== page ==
A dazzling tour of evolution in action that sheds light on one of the greatest debates in science
The natural world is full of fascinating instances of convergence: phenomena like eyes and wings and tree-climbing lizards that have evolved independently, multiple times. Convergence suggests that evolution is predictable, and if we could replay the tape of life, we would get the same outcome. But there are also many examples of contingency, cases where the tiniest change - a random mutation or an ancient butterfly sneeze - caused evolution to take a completely different course.
So are we humans, and all the plants and animals in the world today, inevitabilities or evolutionary freaks? What role does chance play in evolution? And what could it tell us about life on other planets?
In Improbable Destinies, renowned researcher Jonathan Losos reveals what the latest breakthroughs in evolutionary biology tell us about one of the greatest ongoing debates in science. Evolution can occur far more rapidly than Darwin expected, which has opened the door to something that was previously thought impossible: experimental studies of evolution in nature. Drawing on his own work with anole lizards on the Caribbean islands, as well as studies of guppies, foxes, field mice and others being conducted around the world, Losos reveals just how rapid and predictable evolution can be.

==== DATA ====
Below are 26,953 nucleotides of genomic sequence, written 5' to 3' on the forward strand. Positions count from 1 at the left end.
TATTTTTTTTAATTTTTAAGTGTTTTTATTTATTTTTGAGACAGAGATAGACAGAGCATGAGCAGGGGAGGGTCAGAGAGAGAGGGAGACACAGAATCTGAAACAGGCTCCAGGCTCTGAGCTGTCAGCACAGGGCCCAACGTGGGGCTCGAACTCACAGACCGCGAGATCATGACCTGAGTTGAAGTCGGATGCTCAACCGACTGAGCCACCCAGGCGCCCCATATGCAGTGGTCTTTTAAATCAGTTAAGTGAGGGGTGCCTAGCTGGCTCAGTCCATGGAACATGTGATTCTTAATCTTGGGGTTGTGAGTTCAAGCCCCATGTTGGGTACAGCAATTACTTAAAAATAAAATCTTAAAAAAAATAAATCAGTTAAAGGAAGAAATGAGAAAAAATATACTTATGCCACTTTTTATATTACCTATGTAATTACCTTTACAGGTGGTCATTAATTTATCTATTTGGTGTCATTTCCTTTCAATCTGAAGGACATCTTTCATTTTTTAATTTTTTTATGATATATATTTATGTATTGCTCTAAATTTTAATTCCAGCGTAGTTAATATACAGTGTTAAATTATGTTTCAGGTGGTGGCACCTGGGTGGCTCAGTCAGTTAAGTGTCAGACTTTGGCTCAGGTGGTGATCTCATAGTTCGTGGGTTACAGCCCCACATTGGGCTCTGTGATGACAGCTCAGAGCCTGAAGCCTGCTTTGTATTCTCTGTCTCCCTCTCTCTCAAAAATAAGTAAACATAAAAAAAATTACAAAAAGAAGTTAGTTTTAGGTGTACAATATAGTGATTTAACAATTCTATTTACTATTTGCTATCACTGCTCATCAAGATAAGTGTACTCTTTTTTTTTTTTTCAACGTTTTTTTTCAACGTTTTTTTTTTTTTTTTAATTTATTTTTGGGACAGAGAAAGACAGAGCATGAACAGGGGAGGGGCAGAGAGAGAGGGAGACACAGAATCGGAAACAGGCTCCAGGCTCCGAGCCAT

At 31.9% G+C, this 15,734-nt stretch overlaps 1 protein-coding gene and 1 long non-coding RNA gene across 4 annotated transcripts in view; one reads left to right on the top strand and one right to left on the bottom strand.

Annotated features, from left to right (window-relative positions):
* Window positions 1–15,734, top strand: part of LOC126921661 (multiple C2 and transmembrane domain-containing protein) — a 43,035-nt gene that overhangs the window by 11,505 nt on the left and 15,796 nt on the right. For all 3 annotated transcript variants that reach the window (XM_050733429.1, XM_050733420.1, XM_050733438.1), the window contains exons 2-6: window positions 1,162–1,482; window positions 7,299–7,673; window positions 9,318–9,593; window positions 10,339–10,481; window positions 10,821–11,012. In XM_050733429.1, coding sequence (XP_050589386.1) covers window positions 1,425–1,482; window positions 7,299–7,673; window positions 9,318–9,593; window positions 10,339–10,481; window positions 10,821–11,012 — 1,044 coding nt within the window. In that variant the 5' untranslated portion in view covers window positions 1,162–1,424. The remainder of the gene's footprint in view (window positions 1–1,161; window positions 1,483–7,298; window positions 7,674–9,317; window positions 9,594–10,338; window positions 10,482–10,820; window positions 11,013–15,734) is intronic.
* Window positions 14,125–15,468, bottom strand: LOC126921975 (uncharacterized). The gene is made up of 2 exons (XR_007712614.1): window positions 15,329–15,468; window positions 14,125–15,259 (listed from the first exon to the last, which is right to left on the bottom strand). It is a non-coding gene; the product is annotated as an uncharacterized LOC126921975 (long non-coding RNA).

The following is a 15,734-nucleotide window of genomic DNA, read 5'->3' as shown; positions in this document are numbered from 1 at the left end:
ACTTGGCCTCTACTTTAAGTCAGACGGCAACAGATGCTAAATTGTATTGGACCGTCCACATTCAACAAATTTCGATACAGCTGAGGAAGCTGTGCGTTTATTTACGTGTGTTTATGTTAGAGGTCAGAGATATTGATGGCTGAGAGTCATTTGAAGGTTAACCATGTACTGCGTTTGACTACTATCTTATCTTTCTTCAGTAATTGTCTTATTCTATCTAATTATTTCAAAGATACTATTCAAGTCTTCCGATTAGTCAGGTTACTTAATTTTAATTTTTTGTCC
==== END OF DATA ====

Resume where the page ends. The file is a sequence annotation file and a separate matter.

By charting the discoveries of the scientists who are rewriting our understanding of evolutionary biology, Improbable Destinies will change the way we think and talk about evolution.
Jonathan B. Losos is the Monique and Philip Lehner Professor for the Study of Latin America and Professor of Organismic and Evolutionary Biology at Harvard University. He is the recipient of a number of awards, including the Theodosius Dobzhansky Prize from the Society for the Study of Evolution and the David Starr Jordan Prize from the American Society of Naturalists.